There was a time early on at Facebook when pretty much every other company in Silicon Valley was on the hunt for its own “Sheryl.” It was shorthand for a female executive who could transform a company from a scrappy, bro-ey startup to a fast-growing business, as Sheryl Sandberg had famously done with Facebook.
But all these years later, as Sandberg prepares to leave the company after 14 years, the mythology surrounding her — and what it means to be a “Sheryl” — has become decidedly more mixed.
She is both responsible for making Meta one of the most valuable companies in the world through its ad business and also responsible for normalizing the vast privacy intrusions that enable that business model. She is the most recognizable female executive in America and an inspiration to innumerable women around the world, as well as the person who has wielded her power behind the scenes to protect Facebook — and her own reputation — at all costs.
The evolution of Sandberg’s legacy can be traced back to key moments in Facebook’s history.
2008: Dividing duties with Zuck
One of the early decisions that would wind up having a domino effect on Facebook’s future was the way Mark Zuckerberg and Sandberg decided to divvy up responsibility. Building products was — and remains — Zuckerberg’s primary passion. Sandberg, by contrast, had always worked on Google’s ad business and had ties to Washington, having worked at the Treasury Department under former Secretary Larry Summers.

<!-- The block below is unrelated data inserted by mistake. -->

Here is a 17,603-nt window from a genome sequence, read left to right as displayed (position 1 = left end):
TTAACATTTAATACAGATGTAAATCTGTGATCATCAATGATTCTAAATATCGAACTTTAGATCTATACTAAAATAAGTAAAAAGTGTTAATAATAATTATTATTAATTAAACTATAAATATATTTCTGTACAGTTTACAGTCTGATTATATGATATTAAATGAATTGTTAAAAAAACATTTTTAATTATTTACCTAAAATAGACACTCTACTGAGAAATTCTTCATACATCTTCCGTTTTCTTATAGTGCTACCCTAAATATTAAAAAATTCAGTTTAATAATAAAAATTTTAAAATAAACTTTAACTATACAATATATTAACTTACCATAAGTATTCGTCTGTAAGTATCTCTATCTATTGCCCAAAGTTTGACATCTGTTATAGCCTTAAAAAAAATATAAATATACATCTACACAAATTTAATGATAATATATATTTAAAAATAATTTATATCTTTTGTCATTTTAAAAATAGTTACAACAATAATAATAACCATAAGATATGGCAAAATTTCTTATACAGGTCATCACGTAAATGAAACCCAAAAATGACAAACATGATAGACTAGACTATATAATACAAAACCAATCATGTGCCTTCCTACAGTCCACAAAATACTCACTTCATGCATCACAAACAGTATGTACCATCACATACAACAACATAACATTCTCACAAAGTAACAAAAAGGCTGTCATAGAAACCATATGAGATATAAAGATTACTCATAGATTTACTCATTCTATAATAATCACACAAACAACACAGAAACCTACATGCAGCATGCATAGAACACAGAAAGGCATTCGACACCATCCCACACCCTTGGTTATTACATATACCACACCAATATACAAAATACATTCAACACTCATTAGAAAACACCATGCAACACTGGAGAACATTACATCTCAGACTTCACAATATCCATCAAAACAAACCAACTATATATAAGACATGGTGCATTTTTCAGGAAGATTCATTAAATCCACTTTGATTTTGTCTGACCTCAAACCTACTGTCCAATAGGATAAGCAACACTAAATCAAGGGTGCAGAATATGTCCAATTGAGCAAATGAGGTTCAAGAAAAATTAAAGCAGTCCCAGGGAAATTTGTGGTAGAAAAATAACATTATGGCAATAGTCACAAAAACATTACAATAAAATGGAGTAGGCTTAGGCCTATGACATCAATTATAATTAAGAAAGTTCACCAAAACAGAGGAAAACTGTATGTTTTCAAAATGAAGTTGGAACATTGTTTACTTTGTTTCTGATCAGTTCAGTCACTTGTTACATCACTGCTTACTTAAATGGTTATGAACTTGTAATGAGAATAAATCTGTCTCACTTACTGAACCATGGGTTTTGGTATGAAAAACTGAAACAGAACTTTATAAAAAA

In an interview with Steven Levy for the book “Facebook: The Inside Story,” Sandberg described the division of labor as being “very easy — he took product and I took the rest.”
“The rest” wound up including not just the business operations, but Facebook’s communications and relationship with D.C. As Facebook’s public relations and political reputation began to take a beating nearly a decade later, a lot of the blows would wind up landing on Sandberg.
2010: ‘Lean In’
In 2010, Sandberg delivered the TED talk of all TED talks. The kind that makes one of the world’s most intractable issues — bias against women — seem utterly fixable in 15 minutes or less. The talk, titled “Why we have too few women leaders,” urged women to take a seat at the table, get their partners to pitch in and, above all, to lean in to promotions and opportunities and whatever else women sacrifice in anticipation of starting a family.
The talk became the basis of a book released in 2013, which spawned a global movement, with “Lean In” circles — groups of women supporting women — popping up in 188 countries around the world. “Lean In” made Sandberg a household name and, for a time at least, shielded her from some of the scrutiny that would begin to come Facebook’s way.